Cincinnati is one of the most vibrant cities in the US today. It has a thriving job market, plenty of green and open spaces, a burgeoning food and bar scene, and some of Ohio’s best architectures. But do you know that Cincinnati has a deep, dark secret underneath all the colorful buildings and lively establishments in the city?
Almost a hundred years ago, the city planners of Cincinnati developed a design of a complex subway system that was supposed to provide public transportation in the city. The project was ultimately abandoned due to various reasons.
Today, the subway tunnels remain unused and hiding underneath the city. Only the brave and adventurous tried to explore the tunnels believed to be a haunted ground. It also became a favorite resting place for the homeless.
How It All Began?
In the early years of the 20th century, the local government of Cincinnati agreed that the best solution for the downtown congestion in the city is the establishment of a rapid transit system. Mayor Henry Thomas Hunt spearheaded the plan. The officials allocated $6 million for the project, but the construction had to be put on hold due to World War I.
When the war was over, the city officials discovered that the post-war inflation of all construction materials’ prices doubled their initial price. The city could not push through with the initial estimated cost.
Over the years, the attempts to utilize the tunnels for mass transportation became futile. Problems like political bickerings, the start of the Great Depression and World War II, and the emerging popularity of automobiles led to the failure of subway proposals.
Despite all the delays, the city finished a two-mile underground part of the planned subway by 1923. During that time, the city’s budget ballooned to $12 million.
Complaints from Brighton residents emerged during the construction of the subway tunnels. They claimed that the blasting damaged their properties. The state examiners also had issues with the construction methods used at the time.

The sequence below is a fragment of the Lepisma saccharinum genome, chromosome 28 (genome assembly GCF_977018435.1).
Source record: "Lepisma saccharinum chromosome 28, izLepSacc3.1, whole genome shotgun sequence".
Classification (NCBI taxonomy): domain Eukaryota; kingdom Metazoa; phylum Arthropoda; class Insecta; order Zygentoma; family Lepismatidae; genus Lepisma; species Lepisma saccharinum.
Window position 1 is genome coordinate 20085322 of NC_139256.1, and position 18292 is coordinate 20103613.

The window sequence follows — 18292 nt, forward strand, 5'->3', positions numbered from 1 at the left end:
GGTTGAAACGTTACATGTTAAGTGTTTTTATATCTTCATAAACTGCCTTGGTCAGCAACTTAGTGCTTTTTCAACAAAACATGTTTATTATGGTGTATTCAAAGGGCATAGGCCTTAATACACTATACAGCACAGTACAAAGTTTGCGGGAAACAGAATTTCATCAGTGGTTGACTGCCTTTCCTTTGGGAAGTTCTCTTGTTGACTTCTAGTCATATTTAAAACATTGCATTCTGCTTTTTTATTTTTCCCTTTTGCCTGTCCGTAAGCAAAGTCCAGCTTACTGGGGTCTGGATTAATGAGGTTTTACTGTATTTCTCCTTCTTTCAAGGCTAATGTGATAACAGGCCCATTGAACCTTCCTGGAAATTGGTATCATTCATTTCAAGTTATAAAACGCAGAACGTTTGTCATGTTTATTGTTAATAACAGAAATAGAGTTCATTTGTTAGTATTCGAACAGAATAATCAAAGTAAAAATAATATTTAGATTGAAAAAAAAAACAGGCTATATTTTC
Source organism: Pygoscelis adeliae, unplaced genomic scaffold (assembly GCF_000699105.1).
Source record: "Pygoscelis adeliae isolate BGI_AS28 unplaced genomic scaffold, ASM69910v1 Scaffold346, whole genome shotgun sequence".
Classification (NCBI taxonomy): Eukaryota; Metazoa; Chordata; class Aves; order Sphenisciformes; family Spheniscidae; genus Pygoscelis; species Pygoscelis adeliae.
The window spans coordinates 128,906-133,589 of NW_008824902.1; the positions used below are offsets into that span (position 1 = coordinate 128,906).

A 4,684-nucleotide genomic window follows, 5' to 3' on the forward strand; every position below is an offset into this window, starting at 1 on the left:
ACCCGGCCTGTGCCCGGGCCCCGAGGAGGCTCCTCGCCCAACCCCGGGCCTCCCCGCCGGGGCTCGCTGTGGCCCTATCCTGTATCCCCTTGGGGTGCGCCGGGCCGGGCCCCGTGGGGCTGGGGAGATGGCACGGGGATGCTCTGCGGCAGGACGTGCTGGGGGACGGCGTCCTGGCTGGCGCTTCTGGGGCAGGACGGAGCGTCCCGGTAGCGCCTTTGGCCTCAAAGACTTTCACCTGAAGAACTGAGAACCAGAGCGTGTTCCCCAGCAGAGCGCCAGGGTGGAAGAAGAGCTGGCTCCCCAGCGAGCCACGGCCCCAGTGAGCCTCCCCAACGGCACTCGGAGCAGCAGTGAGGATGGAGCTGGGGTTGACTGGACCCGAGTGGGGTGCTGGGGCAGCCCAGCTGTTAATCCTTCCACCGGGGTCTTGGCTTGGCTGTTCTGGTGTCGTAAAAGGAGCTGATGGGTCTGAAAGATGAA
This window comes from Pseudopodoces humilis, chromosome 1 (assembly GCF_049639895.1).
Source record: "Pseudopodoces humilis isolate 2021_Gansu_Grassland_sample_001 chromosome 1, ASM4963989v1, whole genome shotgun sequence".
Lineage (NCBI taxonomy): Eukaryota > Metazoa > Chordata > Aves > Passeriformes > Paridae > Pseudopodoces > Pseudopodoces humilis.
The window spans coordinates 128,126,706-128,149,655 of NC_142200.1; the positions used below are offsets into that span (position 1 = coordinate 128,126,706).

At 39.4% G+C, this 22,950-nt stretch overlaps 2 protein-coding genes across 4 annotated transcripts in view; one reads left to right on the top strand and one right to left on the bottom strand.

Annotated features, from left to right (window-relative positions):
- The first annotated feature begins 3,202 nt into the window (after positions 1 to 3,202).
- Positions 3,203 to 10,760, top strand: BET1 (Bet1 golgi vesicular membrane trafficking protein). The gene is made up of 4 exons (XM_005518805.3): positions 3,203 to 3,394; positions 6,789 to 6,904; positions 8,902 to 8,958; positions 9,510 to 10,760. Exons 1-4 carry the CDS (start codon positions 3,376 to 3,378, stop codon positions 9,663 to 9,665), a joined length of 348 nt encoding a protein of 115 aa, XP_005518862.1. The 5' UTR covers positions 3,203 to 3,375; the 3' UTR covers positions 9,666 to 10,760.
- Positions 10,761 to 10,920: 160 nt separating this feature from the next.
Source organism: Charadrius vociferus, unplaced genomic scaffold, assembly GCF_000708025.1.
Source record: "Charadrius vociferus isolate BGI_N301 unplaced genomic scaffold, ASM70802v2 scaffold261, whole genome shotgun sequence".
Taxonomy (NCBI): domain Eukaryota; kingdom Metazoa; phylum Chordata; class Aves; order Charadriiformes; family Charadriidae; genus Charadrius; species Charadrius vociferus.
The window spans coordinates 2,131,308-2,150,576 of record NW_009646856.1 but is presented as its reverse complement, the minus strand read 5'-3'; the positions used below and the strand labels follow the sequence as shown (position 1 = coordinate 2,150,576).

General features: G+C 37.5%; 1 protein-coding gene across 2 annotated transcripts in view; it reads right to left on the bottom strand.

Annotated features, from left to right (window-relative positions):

In January 1929, Mayor Murray Seasongood announced that the city would discontinue the existence of the Rapid Transit Commission, the team behind the subway construction.
Despite the numerous attempts to revive the project, the Cincinnati government failed to materialize the plan. The constructed but uncompleted tunnels remain in relatively good shape. The structural integrity of the subway system can be attributed to the early builders of the facility.
In 2017, Cincinnati’s mayoral candidate Rob Richardson Jr. proposed another revival of the subway system. But he failed to offer tangible plans or other studies to support his intentions.
Since no one uses the abandoned tunnels anymore, it became a shelter for the homeless. It also served as a photographer’s haven for those who are interested in capturing images of cold, deserted places.
The city has yet to decide what to do with the abandoned subway system beneath the bustling metropolitan. Until then, the first attempt to build a subway system in America remains in the dark.